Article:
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Japan court backs retrial for 87-year-old death row inmate

Tokyo’s Supreme Court has ruled that 87-year-old Iwao Hakamada, who spent more than 45 years on death row following a controversial murder conviction, must be given a new trial.

Hakamada was “temporarily released” in March 2014 after new DNA evidence cast serious doubt on the reliability of his conviction and called for a new trial by the court that initially convicted him.

Hakamada’s older sister Hideko, who has been campaigning for her brother for years, said she was relieved by Monday’s developments.

“I waited 57 years for this day and it has come,” said the 90-year-old, according to AFP news agency. “Finally a weight has been lifted from my shoulders.”

Hideaki Nakagawa, director of Amnesty International Japan, said the verdict was a “long overdue chance” for justice for the former professional boxer.

“Hakamada’s conviction was based on a coerced ‘confession’ and there are serious doubts about the other evidence used against him,” Nakagawa said in a statement. “Yet, at the age of 87, he still hasn’t had a chance to challenge the verdict that has kept him under the constant threat of the gallows for most of his life.”

Amnesty urged prosecutors not to appeal the court’s ruling.

Who is Iwao Hakamada?

Hakamada was a former professional boxer who was once sixth in Japan in the featherweight category.

He turned professional in 1957 at the age of 21 and later married a cabaret dancer with whom he had a son.

But in 1962, Hakamada suffered a knee injury that ended his boxing career.

Hideko Hakamada poses with an honorary boxing champion belt presented to her brother by WBC president Mauricio Sulaiman shortly after his release in 2014 (File: Japan Pool via AP)

In his thirties, he opened a bar, but it didn’t go well. His marriage also failed.

Deep in debt, in 1965 he met Fumio Hashiguchi, the owner of a miso (soy paste) factory, where he got a job.

What happened in the miso factory?

On June 30, 1966, Hashiguchi was found dead along with his wife and two teenage children.

The family had been robbed and their bodies and house set on fire.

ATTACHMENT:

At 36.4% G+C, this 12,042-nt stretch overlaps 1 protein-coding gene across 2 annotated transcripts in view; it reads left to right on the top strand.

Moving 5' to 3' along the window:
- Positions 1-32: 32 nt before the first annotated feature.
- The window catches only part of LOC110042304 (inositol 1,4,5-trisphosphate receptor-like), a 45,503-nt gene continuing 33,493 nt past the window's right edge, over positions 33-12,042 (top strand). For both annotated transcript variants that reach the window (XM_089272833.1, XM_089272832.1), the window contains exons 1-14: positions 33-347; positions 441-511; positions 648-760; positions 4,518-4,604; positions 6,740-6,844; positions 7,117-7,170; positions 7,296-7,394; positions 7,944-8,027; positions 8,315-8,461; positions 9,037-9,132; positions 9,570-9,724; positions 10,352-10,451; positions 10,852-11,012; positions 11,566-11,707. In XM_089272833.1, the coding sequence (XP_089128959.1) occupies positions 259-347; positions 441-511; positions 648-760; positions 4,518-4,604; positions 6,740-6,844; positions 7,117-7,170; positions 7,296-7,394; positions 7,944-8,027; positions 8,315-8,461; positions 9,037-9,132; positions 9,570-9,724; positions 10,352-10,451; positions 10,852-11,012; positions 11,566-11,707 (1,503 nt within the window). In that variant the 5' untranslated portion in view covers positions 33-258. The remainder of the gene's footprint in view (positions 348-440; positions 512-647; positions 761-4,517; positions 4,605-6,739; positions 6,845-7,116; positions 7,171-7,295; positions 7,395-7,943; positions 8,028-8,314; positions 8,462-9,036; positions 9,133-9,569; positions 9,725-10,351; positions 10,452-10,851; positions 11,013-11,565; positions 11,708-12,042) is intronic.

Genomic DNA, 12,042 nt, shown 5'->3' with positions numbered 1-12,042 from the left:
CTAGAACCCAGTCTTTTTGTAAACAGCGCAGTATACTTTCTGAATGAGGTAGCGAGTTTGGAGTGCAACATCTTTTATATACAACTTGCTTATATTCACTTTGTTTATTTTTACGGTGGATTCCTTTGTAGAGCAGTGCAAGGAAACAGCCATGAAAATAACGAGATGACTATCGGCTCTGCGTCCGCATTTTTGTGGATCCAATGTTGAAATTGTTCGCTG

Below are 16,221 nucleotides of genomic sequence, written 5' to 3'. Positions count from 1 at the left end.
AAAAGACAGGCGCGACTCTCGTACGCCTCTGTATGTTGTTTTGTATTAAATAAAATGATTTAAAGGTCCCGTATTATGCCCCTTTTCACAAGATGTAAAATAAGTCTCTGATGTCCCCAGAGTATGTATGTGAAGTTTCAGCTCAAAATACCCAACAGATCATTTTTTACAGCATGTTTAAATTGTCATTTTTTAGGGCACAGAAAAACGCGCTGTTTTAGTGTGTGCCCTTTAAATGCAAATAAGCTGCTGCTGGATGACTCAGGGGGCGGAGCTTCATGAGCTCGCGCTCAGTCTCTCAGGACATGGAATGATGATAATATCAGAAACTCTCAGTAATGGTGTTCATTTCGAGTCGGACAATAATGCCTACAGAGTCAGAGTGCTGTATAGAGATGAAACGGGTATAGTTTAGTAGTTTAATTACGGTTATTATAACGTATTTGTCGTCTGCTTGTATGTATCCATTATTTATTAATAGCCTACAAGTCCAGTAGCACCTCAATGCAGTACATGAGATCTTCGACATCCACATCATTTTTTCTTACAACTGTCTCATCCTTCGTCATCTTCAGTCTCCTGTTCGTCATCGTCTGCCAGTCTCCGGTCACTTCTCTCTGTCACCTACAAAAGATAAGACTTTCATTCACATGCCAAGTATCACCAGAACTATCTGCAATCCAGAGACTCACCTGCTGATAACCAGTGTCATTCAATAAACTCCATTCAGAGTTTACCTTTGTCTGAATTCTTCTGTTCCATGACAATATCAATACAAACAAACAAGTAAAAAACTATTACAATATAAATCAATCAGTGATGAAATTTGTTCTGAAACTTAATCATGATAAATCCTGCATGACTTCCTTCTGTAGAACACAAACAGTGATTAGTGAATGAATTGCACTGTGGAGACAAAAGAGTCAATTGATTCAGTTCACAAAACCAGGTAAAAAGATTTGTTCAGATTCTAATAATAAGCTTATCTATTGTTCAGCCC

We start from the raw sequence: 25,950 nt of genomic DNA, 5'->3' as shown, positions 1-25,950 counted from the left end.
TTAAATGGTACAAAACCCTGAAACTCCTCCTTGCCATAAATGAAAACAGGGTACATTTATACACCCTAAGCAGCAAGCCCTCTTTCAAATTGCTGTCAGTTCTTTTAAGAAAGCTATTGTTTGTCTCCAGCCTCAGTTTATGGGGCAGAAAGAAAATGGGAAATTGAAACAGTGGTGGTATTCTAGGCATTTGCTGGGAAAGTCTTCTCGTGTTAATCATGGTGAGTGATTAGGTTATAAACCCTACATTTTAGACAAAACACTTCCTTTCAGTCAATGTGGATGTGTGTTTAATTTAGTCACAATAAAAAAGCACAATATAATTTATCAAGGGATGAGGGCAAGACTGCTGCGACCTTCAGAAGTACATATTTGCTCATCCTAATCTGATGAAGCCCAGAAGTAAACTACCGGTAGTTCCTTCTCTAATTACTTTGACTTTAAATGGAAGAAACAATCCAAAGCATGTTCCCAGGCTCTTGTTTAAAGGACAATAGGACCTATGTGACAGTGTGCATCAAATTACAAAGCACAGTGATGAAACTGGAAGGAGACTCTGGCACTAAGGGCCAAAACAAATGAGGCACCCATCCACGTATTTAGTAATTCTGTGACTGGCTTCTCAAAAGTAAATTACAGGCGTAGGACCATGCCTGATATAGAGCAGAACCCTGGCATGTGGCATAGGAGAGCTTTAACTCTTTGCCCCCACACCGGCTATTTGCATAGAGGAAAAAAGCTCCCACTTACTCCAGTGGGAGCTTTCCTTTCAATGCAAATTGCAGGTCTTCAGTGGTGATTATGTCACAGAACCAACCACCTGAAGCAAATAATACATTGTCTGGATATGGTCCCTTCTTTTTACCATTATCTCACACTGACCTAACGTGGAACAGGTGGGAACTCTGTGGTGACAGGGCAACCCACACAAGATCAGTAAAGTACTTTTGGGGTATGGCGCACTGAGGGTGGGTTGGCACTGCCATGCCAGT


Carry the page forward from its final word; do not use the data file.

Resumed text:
Why was Hakamada accused?

Two months after the murders, Hakamada was arrested.

There appeared to be no evidence to link him to the crimes.

Police questioned Hakamada without a lawyer for 20 days until he finally confessed.

In a testimony signed on September 9, 1966, Hakamada said he was responsible for the robbery, the murders and the fire. He agreed with police charges that he was wearing pajamas at the time and used a small knife to peel the soybeans to kill the family.

Hakamada later retracted his statement, saying he was beaten, threatened and forced to confess by police.

At trial, a lab specialist testified that the drop of blood in Hakamada’s pajamas was insufficient for analysis.

A year after the murders and Hakamada’s arrest, prosecutors and courts presented blood-stained clothing as key evidence.

They claimed that the five items of clothing found in a miso tank about 14 months after the murder were those worn by the killer.

Hakamada’s supporters said the clothes didn’t fit him and the stains were too fresh for a crime committed more than a year ago.

Hideko holds up a photo of her brother as a young man.
Hideko Hakamada was the biggest supporter of her younger brother Iwao, who was sentenced to death for murders in 1966 (File: Kazuhiro Nogi/AFP)

Despite the concerns, Hakamada was convicted and imprisoned in 1968. His subsequent attempts to retract the confession failed, and the verdict was upheld by Japan’s highest court in 1980.

What happened on death row?

Hakamada is said to have spent more time on death row than any other inmate anywhere in the world.

Much of that time was in solitary confinement.

Convicted prisoners in Japan are usually told they will be executed the morning the sentence is due, and Hakamada supporters say the experience compounded the trauma of his imprisonment and left him with long-term mental health problems.

The country’s Justice Ministry has argued that such an approach is necessary to “avoid disturbing the prisoner”.

According to Amnesty, the families of the prisoners are not usually informed of the hanging until after it has taken place.

There have been incidents of prisoners being executed while their cases were awaiting retrial.

The last execution in Japan was in July 2022 when Tomohiro Kato was hanged for killing seven people in Tokyo’s Akihabara electronics district in 2008.

Japan and the United States are among the few developed countries that still use the death penalty.

Why was he released?

Hakamada was granted temporary release on March 27, 2014, when the Shizuoka District Court, which had sentenced him to death in 1968, agreed that he should receive a new trial due to new DNA evidence related to the clothing.

In later appeals, the Hakamada defense team had argued that the clothing evidence was planted.

The decision to open a new trial was also based on more than 600 other pieces of evidence ordered by the court to be made public by the prosecutor, according to Amnesty, which said some pieces undermined previous evidence presented in court .

Although he has been out of prison for nine years and lives with Hideko, Hakamada remains on death row and prosecutors have appealed the decision to allow him a new trial.

In June 2018, the Tokyo Supreme Court overturned the lower court’s decision and denied a new trial. After Hakamada’s lawyers appealed, in December 2020 the Supreme Court overturned the Supreme Court’s decision and asked the lower court to re-examine the appeal.